Participants in solar project finance are beginning to digest the long-awaited announcement that the U.S. will impose a tariff, initially of 30%, on imported solar cells and modules.

The trade relief measures approved by President Donald Trump will apply for four years, stepping down each year, and include an exemption for the first 2.5 GW of solar cells imported each year, according to a statement issued by U.S. Trade Representative Robert Lighthizer on Jan. 22. 

The tariff steps down from 30% to 25% in year two, 20% in year three and 15% in year four.

Despite the tariffs being more or less in line with expectations and bearing some resemblance to the recommendations made by the U.S. International Trade Commission last October (PFR, 10/31), the impact on individual solar project finance deals "remains to be seen," says a New York-based project finance banker. "We're yet to see how people respond and adapt."

Utility-scale projects that won power purchase agreements in aggressively-bid requests for proposals in the last six-to-12 months are the most likely to suffer serious consequences, deal watchers tell PFR.

Since the potential impact of the trade case became clear in the middle of last year, market participants have found ways to factor the risk of increased panel costs into deal documentation.

"Most of the large developers have already addressed potential tariff measures in frame agreements with producers secured over the last 6-9 months," said Ted Brandt, ceo of Chicago-based boutique investment bank Marathon Capital, in a statement. "The open question will be how much of the price increase will be borne by developers, versus investors."

The economics of smaller-scale projects are also likely to provide some insulation for those kinds of projects. "Community solar and [commercial and industrial] are intrinsically more rich, so should be able to absorb the tariffs better than utility-scale," says the New York-based banker.

In some cases, utilities could allow participants in RFPs that were completed before the tariff announcement to reevaluate their bids in light of the decision. Even before the announcement, Xcel Energy had decided to "allow bidders to refresh their bids" in its most recent procurement process, which had resulted in record prices for renewables-plus-storage projects. Xcel also cited the recent tax reform bill as a reason for reopening the bidding (PFR. 1/18).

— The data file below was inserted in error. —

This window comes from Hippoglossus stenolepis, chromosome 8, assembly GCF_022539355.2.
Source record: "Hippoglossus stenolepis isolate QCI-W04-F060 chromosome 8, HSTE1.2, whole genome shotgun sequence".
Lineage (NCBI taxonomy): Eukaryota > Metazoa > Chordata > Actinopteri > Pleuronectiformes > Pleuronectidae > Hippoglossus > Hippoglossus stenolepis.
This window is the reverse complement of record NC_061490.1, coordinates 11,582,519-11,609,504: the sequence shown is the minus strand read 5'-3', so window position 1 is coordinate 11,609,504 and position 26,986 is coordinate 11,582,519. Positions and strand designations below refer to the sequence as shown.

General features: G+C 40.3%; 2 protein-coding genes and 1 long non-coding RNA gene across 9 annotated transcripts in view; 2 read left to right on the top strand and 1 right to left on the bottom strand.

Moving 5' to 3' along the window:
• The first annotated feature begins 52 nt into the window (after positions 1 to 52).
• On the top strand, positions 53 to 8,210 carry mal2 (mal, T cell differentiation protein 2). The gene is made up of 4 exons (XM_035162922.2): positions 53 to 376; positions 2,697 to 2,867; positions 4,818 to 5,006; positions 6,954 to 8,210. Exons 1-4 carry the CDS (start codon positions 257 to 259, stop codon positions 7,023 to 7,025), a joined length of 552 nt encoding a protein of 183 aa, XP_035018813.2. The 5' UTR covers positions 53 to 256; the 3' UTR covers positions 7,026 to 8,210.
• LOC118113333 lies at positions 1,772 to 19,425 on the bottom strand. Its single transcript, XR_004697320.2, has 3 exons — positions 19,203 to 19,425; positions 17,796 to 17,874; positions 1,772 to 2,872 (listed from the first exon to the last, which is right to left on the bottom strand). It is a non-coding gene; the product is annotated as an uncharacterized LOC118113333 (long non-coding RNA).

Responsible participants in recent RFPs would have factored the potential rise in panel costs into their bids, says a solar developer, adding that it would not have been practical to delay the procurement process until after the tariff decision was made.

"There's no way to stop business," he says, adding that his firm had participated in an RFP for a national retailer in the past few months. "Developers may bid too low, but groups that award them these deals that are too good to be true also bear some responsibility if the projects don't get built," he adds.

The imposition of the tariff could meanwhile put the brakes on efforts by solar developers to finance projects, especially those located in Texas, on the basis of power hedges. Interest in such deals had been intensifying as the cost of solar panels had come down (PFR, 1/12).

If trade restrictions hamper solar development in ERCOT, there could be a silver lining for other market participants.

"To the extent there's less development, it's beneficial to the fossil plants," says a developer of gas-fired plants in Texas.

However, any impact is likely to be short-lived, according to analysts.

"While tariffs may delay investments in solar generation at first, we think the long-term impact will be limited since the tariffs expire in four years and the recent pricing of solar energy for 2023 reached record lows," says Leslie Ritter, an analyst at Moody's Investors Service, in an e-mailed statement. "The near-term impact is also partly mitigated by annual tariff declines, exceptions for the first 2.5 gigawatts of imports, and exemption of Canadian panels," she adds.

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